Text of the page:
When I was a kid watching reruns of the first season of “Avatar: The Last Airbender,” my favorite episode was undoubtedly “The Storm.”
In the episode, audiences find out why Zuko was sent on a seemingly futile mission to find the Avatar. His father, Fire Lord Ozai, had banished him for speaking out of turn at a war meeting. In a flashback, Zuko cries out for mercy to his cruel father. The moment is undoubtedly moving, even when I watch it again today.
“Avatar: The Last Airbender” hit Nickelodeon in 2005 and ran for three seasons to critical and commercial success. The fantasy cartoon spawned a follow-up series (“Legend of Korra”), a live-action movie that we don’t talk about, and a whole bunch of merchandise. Demonstrating the show’s staying power and the ever-present desire for nostalgia, Paramount+ is currently developing three movies based on the franchise, and Netflix has its own live-action version in the works — 14 years after the original aired.
Today I wonder if there was another reason a fire-throwing cartoon prince resonated so deeply with me as a kid.
Perhaps Zuko’s story spoke to the same way I was constantly walking on eggshells in my own home. Punishments were doled out swiftly for losing games that I didn’t realize I was playing. While I was never banished to a wintry abyss, I knew what lashing out, manipulation and gaslighting all looked like — even if I didn’t have the words for it at the time.
I knew what it meant for love to be conditional. When I begged my father to stop calling me a failure through my locked bathroom door, it was my hand that ended up scarring myself. My own emotional mangling was clear from a young age, and I ended up taking myself to a therapist at the National Health Service in the U.K. — alone at age 16 — for depression, self-harm and anxiety.
I didn’t watch the entire TV series until I got to college. The Zuko I saw in earlier seasons was one driven by rage, fear and pain. But over the course of the show, Zuko makes the crucial decision to hold himself accountable and be “good.”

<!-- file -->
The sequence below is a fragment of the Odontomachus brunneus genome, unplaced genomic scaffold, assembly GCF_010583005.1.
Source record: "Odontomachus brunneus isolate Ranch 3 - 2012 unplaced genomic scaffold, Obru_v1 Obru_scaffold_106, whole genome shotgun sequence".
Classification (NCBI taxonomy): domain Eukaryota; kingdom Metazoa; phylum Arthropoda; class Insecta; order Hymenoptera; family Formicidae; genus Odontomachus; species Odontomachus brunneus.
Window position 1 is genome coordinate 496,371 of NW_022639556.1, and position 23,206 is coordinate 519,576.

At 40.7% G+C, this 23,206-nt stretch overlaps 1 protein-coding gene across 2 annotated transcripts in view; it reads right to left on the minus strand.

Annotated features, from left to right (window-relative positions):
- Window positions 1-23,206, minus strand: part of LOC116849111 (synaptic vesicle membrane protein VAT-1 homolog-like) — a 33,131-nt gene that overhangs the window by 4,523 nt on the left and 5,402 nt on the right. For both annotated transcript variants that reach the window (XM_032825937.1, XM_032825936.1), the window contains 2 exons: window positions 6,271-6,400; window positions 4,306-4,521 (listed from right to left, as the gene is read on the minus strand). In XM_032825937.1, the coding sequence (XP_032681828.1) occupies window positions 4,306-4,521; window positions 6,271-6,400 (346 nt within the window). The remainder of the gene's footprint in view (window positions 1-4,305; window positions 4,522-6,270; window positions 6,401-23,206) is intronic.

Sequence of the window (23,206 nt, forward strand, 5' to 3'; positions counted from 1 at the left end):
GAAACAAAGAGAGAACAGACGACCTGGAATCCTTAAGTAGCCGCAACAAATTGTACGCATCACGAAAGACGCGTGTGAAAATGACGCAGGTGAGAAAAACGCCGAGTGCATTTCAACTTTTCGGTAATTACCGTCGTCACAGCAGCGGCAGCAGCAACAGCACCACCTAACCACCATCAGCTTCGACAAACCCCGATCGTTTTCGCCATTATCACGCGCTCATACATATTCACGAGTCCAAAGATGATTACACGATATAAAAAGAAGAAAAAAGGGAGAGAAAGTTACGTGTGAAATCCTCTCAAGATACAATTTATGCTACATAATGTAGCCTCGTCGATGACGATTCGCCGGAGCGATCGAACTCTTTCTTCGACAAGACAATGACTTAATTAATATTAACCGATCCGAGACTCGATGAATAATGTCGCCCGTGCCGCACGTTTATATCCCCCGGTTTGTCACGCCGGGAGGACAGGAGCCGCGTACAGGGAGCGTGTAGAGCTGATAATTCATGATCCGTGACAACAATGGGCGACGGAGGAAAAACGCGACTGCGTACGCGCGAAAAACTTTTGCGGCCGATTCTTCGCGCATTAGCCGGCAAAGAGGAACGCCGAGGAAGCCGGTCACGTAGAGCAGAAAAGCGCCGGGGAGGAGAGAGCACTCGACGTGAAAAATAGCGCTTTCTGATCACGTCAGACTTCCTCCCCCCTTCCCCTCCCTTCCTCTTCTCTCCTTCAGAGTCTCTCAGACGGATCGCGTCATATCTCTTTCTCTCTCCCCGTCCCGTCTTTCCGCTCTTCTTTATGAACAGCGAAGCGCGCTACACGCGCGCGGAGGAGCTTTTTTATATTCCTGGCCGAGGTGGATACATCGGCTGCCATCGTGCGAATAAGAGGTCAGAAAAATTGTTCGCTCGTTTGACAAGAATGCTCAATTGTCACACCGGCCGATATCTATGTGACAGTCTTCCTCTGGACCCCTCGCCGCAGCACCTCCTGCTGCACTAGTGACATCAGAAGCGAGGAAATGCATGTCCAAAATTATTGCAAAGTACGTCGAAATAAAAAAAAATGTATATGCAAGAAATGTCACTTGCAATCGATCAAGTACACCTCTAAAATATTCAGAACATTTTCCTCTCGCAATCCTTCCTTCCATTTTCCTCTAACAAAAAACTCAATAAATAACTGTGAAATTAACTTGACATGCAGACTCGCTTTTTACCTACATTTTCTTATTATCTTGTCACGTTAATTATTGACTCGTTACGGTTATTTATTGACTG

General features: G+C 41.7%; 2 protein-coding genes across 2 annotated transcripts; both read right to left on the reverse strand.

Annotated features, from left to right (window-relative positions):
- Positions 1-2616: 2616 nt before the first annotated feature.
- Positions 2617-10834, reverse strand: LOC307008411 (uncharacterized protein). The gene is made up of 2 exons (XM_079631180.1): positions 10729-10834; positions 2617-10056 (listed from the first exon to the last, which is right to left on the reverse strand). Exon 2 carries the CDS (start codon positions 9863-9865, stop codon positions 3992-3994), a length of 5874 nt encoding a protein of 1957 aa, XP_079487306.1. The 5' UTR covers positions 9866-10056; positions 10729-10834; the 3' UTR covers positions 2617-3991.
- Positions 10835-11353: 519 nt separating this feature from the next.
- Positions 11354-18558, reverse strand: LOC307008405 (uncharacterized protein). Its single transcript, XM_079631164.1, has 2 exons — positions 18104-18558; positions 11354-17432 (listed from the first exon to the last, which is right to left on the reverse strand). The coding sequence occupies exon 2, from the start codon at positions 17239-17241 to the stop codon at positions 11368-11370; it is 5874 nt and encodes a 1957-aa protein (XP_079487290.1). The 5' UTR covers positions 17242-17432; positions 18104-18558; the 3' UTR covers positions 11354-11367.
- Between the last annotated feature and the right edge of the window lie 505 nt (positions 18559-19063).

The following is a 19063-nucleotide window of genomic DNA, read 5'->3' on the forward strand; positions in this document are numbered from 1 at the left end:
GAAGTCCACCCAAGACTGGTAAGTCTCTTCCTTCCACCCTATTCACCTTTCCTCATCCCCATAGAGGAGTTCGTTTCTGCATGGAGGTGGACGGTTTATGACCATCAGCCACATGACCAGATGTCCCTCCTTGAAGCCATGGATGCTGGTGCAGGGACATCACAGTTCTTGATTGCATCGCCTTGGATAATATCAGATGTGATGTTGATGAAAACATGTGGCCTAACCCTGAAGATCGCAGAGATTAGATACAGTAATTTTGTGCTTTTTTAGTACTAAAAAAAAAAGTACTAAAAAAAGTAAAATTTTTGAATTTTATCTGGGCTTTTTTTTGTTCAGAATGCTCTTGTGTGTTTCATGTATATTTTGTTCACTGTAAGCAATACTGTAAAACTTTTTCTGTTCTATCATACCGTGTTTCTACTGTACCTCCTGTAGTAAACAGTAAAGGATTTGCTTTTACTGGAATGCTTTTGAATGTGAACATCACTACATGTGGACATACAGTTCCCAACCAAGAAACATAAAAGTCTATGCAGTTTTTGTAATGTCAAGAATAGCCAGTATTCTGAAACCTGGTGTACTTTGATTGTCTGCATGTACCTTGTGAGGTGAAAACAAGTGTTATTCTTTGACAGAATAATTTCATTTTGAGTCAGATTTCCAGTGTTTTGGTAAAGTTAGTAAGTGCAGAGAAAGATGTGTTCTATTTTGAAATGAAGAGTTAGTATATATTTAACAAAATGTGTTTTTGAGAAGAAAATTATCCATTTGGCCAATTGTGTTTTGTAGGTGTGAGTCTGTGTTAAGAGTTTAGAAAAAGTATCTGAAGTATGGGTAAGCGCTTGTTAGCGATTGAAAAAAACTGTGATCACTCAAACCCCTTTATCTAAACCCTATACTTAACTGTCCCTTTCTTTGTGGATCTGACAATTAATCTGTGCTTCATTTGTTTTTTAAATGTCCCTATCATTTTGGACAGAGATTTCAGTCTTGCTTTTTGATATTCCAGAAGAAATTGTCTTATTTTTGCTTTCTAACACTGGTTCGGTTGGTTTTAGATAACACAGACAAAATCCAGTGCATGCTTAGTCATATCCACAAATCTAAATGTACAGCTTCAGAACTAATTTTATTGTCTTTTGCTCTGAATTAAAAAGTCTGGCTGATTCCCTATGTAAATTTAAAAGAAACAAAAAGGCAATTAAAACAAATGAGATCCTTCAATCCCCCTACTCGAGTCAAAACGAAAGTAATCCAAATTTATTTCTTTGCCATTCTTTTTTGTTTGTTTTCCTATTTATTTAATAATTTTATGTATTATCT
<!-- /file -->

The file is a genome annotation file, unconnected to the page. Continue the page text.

It is not an easy decision by any means — and Zuko’s progress isn’t linear, just as it isn’t linear in real life. He releases Appa at the end of the “Lake Laogai” episode only to side with Azula in “The Crossroads of Destiny.” He famously is “so bad at being good.” He is awkward, uncool, goes back on himself, has to earn forgiveness, atone for his harms, and make mistakes. Despite his past, he is able to find redemption through the guidance of Iroh and his own resolve. By the end of the series, I almost always shed a joyful tear when he’s crowned Fire Lord.
It’s this part of Zuko’s story that makes him a crucial character for children to look up to. You probably don’t need an essay on “Avatar: The Last Airbender” to remind you that childhood is far from rosy for many. One survey found that 1 in 6 people has experienced at least four potentially traumatic adverse childhood experiences in their youth. Yet, the majority of kids’ entertainment — even when it tackles these topics — puts its characters into boxes of fundamentally “good” or “evil.”
I understand the pull toward simplicity and wholesomeness for children’s content. I’m not disparaging the inspiring content that already exists (or suggesting we throw a copy of “Game of Thrones” at children the moment they exit the womb). But I find that too much of the rhetoric around children’s shows dismisses the actual lived experience of kids — which, as with Zuko, can involve abuse and estrangement.
Seeing myself through this lens, I’ve made the decision to work on myself, through copious therapy and support groups — which I am privileged enough to have the resources to attend. I do my best to help others and hold myself accountable for my mistakes whenever I can. And I know I’m choosing to let go of so much of the pain that once fueled me.
In “The Firebending Masters,” Zuko loses his ability to firebend once he joins the Gaang. It’s an episode I discussed recently with a trusted friend and spiritual mentor by the beach in Brooklyn. We mulled over the idea of being inspired by the light and life of fire, rather than its burn — and she had never even seen an episode of “Avatar: The Last Airbender.”
Now I look at Zuko with wiser eyes. I see a child cast out and hurt by those who should have cared for him, doing his best to earn approval. Maybe if I can be kind to Zuko, and believe in his goodness, I can believe in myself, too.